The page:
One of the country’s top economists has thrown his weight behind the shrinking of the public sector and believes that corporates are well placed to take advantage of the opportunities that may arise.

Roger Bootle, in the latest issue of Deloitte’s Economic Review, said the corporate sector looks set to escape the direct effects of the tax and spending measures set to be implemented, with the main rate of corporation tax set to fall from 28 per cent to 24 per cent over the next five years.

The positive effects of the fiscal squeeze on business and consumer confidence, looser (than otherwise) monetary policy and a lower exchange rate could also potentially favour companies. In the longer-term, companies might also gain access to parts of the economy from which they have previously been excluded by the State.

“There are a number of reasons to think that companies are in fairly good shape to deal with the adverse effects of the fiscal squeeze,” said Mr Bootle.

“Profitability has held up well during the recession and business insolvencies have been low.

Meanwhile, the corporate sector’s balance sheet is less stretched than those of the household and public sectors.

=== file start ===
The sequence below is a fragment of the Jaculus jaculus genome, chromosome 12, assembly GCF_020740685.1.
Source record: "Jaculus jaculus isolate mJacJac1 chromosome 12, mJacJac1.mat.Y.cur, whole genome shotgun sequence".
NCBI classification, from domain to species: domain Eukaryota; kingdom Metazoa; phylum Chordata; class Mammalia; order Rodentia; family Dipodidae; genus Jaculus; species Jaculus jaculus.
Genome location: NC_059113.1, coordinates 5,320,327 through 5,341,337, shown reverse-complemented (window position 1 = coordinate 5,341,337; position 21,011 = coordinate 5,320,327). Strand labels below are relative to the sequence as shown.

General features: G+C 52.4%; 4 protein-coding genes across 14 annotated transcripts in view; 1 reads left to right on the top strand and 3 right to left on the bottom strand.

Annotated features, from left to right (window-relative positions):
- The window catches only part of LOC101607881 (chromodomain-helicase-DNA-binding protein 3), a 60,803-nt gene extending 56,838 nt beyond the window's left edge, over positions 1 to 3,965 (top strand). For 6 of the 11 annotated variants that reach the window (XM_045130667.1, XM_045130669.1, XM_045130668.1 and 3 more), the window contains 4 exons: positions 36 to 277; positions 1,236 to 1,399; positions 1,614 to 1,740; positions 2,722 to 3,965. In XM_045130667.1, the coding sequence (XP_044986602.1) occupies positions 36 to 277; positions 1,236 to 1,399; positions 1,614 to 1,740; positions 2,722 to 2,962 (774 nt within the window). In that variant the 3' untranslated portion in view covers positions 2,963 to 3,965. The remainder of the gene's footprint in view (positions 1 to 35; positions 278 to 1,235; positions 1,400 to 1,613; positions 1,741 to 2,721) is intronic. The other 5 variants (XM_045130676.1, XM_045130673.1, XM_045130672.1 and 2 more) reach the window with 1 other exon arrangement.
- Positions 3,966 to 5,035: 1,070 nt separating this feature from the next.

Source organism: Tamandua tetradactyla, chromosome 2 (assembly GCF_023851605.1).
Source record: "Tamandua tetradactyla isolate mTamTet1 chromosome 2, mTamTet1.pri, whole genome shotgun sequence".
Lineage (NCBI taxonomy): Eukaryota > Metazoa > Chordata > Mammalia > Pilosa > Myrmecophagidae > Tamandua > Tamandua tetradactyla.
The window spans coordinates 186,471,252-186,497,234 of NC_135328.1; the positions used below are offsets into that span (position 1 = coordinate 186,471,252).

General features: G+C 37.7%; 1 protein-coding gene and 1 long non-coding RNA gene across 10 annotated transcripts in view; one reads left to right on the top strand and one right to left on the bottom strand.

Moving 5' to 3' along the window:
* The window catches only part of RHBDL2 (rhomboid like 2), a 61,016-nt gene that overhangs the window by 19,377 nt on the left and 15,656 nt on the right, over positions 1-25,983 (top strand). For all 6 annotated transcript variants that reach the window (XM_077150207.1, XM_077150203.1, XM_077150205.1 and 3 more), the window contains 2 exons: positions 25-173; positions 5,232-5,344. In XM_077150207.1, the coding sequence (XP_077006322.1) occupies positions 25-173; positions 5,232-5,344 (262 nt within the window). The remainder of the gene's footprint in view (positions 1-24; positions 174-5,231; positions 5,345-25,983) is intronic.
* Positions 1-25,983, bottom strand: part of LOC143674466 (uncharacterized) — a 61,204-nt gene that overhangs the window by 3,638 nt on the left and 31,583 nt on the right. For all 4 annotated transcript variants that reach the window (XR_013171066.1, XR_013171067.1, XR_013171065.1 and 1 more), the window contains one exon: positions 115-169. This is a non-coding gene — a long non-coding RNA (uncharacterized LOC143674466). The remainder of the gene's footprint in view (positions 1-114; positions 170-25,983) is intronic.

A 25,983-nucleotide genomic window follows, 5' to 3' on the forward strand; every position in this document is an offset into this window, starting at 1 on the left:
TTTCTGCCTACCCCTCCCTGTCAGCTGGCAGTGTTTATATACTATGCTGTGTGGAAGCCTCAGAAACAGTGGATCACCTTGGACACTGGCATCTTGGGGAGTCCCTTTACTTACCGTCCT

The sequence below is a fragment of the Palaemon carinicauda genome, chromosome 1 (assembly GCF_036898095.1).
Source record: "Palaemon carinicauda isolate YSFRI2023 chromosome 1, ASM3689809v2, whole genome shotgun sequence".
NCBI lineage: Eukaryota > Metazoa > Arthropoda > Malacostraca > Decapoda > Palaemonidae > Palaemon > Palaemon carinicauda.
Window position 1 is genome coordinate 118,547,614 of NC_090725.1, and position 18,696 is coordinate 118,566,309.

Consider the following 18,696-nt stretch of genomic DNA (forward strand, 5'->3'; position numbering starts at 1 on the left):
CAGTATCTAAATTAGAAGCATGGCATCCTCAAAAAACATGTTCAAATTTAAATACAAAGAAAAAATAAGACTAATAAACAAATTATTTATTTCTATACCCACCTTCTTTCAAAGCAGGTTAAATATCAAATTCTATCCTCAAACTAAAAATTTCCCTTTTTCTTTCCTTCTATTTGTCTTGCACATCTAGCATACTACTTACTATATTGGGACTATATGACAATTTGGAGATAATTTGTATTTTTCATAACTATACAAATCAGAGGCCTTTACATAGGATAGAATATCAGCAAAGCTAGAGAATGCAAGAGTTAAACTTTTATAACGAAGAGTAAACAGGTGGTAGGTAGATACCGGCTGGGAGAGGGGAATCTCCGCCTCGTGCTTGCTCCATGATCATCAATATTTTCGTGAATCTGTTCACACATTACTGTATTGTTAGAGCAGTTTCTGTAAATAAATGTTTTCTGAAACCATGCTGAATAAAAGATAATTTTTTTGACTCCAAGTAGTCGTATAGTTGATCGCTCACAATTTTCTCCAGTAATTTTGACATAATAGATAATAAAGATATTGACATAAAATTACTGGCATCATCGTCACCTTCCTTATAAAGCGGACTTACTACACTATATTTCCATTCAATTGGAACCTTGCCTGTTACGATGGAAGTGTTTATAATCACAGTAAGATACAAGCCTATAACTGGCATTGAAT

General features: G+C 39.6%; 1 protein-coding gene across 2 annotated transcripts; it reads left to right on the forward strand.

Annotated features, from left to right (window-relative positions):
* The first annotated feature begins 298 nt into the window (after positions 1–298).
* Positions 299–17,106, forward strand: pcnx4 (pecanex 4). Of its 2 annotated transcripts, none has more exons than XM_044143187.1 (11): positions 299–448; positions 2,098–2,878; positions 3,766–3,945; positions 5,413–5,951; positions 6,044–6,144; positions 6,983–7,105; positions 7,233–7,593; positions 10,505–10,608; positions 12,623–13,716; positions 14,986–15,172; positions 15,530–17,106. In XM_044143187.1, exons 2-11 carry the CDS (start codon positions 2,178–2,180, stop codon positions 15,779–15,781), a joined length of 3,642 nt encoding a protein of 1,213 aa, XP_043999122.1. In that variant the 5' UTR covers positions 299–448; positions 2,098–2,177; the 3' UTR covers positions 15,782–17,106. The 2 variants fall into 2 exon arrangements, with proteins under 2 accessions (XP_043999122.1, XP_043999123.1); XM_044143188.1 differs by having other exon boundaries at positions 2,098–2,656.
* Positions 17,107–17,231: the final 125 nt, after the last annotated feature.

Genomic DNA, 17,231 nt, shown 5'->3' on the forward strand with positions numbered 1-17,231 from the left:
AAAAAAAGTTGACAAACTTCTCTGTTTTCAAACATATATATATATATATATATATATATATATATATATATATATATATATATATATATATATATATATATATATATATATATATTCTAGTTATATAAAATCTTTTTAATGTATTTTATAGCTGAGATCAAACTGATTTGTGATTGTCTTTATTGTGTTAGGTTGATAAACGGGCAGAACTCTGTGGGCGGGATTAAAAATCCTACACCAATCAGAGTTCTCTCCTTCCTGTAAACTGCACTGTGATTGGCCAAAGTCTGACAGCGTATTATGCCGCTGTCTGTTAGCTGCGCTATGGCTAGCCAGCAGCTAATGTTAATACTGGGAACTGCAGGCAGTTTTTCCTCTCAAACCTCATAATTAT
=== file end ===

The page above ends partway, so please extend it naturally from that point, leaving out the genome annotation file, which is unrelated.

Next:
“The recent rise in business investment is certainly encouraging, and measures of investment intentions point to further increases to come.”

But, according to Mr Bootle, there are all sorts of other ways in which companies will be affected by the fiscal squeeze.

“Most obviously, those private sector companies which supply goods and services directly to the public sector are set to suffer from the retrenchment in the Government’s procurement spending,” he said.

“Meanwhile, any other effects which hit the general level of demand in the economy will also hit companies. In particular, the major squeeze on households’ disposable income from tax rises, the public sector pay freeze and job cuts will clearly hit the revenues of those firms connected to the consumer and retail sectors.

“Companies geared towards overseas markets may also suffer from the similar effects of fiscal squeezes abroad.

“It seems unlikely that the corporate sector will be able to offset the weakness in the rest of the economy, especially when a weak global recovery is set to prevent exports from taking full advantage of their increased competitiveness.

“Accordingly, after GDP growth of around 1.5 per cent this year, I now expect growth to slow to just one per cent next year. What’s more, the risk of a full blown double dip has certainly not disappeared.”